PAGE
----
Today was a really special day because I got a really different view of la realidad. Fr. Dean invited us to go with him to the Ignacio Martin Baro Cooperative in Llanos Verdes, a part of Jayaque. I knew this morning when I woke up, that this was going to be a very memorable day because traveling with a Jesuit in the campos is an experience in itself.
We began the trip by traveling to Las Palmas, a part of the city that was really hit by the rain in October. Las Palmas, a marginal community just a short distance from my house, struggles with the reality of city life. There is a good deal of violence in this community due to gang influence as well as the combination of different political parties. Dean told us that during the rain, the river rose so high that homes were totally wiped away with the mudslides that were created. You can look down the side of the road now and see what use to be the material possessions of some of the humble dwellings there. While Dean visited a home there to get some of our traveling companions (Silvia and Martin), I got out of the car an looked down the side of the road for myself. It was an incredible sight of sadness and loss, and I did take a moment to say a little prayer.
While I waited for Dean, I simply stood on the sidewalk and greeted people as they walked by. One older man came to greet me and we talked for a while. He told me all about the area, things that Dean had already mentioned. We talked about this mans family. He had 7 brothers who died. I didn’t ask why. He also told me about God. As an Evangelica, he thinks that God is only for the "good", but I explained that I think that Dios is for everyone. He thought a minute and we talked some more, but clearly I didn’t notice that everyone was packed in the car and ready to go. Unfortunately, I had to cut our conversation short and hop in the car. I did think to myself as I left, "what would it be like if I lived there?"
In the car, I met Sonia and her novio Martin. Sonia’s mother works with Dean in the Las Palmas community and Martin is a student at the UCA. I found out later that he is studying psychology, and so we had a lot to talk about. He is a very kind young guy who has a certain internal compassion. I always admire that in a person.
We continued on our way, with a quick stop in San Benito, a community of the rich, where once, their priest, a young guy, started to make some changes and he was killed. Change is dangerous here....
On our way to the Santa Tecla market, Dean showed us the areas that were totally destroyed by the earthquakes of 2001. You could see the mountains in the close distance, with the mudslides from the rain and the obvious possible danger that another earthquake could pose. We picked up some beans at the market (a market frequented by natives for the cheap prices) to later give to a particular woman.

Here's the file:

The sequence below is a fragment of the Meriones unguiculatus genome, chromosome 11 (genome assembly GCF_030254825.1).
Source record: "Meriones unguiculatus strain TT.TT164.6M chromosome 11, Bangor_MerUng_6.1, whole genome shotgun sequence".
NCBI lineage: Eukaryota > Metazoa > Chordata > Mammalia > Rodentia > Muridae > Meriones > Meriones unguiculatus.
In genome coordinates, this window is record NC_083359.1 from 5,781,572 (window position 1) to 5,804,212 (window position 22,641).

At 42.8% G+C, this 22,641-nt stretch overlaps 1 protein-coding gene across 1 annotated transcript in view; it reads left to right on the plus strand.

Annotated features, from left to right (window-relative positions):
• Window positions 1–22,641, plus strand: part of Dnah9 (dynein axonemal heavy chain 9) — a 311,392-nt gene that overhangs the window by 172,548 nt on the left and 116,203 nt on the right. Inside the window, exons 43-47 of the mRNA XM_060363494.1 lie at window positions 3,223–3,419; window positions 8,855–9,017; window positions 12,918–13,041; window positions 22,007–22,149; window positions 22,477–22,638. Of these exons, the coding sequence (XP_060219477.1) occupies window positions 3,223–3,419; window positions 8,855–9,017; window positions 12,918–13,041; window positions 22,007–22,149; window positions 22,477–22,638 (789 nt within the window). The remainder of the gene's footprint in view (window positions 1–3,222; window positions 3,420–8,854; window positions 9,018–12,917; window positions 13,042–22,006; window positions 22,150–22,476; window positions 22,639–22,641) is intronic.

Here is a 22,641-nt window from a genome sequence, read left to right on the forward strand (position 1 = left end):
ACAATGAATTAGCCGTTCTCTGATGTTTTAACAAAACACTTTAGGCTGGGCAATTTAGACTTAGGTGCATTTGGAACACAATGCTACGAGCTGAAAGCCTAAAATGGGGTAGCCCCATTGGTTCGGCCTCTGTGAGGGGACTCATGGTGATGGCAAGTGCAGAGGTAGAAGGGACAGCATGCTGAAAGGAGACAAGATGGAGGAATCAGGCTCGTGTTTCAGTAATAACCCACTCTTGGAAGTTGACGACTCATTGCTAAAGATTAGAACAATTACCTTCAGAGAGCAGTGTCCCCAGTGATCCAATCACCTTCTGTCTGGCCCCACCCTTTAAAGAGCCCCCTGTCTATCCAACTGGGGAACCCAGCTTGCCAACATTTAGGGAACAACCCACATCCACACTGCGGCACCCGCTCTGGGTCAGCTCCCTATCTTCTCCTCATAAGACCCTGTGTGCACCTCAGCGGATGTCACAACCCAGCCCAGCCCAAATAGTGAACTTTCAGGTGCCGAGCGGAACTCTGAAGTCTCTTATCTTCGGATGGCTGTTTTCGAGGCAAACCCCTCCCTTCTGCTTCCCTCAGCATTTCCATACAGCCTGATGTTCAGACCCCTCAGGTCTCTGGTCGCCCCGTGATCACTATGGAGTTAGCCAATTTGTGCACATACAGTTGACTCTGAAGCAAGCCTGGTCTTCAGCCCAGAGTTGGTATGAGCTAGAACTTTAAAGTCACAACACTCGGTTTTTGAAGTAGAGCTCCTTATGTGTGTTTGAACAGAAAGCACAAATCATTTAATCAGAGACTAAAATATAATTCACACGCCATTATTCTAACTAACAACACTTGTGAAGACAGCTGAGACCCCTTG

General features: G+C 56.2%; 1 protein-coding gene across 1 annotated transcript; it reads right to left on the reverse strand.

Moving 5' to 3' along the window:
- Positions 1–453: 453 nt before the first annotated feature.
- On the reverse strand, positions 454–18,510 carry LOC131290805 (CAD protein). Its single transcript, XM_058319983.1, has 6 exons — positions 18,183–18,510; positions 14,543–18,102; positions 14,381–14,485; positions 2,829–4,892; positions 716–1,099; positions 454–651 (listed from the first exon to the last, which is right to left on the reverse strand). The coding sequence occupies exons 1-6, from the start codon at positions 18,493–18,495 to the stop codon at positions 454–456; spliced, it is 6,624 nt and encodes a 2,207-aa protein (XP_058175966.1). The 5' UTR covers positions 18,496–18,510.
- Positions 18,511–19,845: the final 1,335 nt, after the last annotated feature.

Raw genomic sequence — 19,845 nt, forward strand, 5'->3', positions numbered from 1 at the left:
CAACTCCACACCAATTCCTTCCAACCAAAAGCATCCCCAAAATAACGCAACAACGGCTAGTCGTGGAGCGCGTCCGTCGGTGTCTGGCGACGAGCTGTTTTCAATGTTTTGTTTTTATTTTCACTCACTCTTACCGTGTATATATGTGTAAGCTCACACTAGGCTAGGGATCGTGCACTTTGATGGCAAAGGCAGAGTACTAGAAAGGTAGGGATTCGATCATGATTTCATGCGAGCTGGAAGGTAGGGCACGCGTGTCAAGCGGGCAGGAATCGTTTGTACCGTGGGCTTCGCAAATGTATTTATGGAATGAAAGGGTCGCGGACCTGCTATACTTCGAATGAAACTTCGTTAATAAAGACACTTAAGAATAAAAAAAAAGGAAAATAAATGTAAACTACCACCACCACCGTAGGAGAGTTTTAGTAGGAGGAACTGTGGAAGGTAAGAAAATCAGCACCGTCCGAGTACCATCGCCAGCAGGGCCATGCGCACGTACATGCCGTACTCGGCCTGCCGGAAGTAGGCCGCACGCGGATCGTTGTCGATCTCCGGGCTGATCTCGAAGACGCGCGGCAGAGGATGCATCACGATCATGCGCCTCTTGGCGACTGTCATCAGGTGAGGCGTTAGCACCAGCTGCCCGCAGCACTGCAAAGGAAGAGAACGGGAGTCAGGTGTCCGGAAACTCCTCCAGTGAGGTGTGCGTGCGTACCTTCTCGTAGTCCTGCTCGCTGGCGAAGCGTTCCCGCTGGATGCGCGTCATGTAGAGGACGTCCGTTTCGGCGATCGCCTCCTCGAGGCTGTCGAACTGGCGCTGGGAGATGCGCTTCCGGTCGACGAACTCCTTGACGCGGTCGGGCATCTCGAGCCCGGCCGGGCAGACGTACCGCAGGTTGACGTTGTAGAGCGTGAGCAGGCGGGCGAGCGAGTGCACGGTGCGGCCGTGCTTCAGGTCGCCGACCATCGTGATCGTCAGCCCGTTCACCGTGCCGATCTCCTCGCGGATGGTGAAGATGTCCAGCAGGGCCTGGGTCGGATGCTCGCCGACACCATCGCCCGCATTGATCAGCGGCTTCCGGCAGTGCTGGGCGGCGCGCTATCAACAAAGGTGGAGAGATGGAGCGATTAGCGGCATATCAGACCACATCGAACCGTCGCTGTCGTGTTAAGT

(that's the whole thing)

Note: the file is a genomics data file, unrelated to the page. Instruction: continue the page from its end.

We then drove for about 30 minutes outside of the city on the Pan American Highway, known for its curvy way through the mountains. It was really a sight to see all the sights where the mudslides were. Incredible....
Eventually, we arrived at the cooperative that Ignacio Martin Baro helped encourage. Ignacio, affectionately called Nacho, was a Jesuit who was killed with his 5 other fellow priests and two female domestic workers in 1989. Together, they are called the UCA Martyrs and this week is the anniversary of their assassination.
Nacho was known for his commitment to the people of Llanos Verdes. The children knew him for the candy that he had for them, while the older members of the community knew him for his dedication in accompanying them in the reality. He visited people daily and had strong relationships with them. They say that he is still there with them.
So there was a beautiful mass at the cooperative with beautiful music and really great heartfelt worship. You can tell that the people of Llanos Verdes have a different relationship with God than the rich of the world. These people have a simple faith really grounded in the reality of the world around them. I always say, if you want to know who the crucified Christ is, go meet the poor of the world...they are connected to God everyday.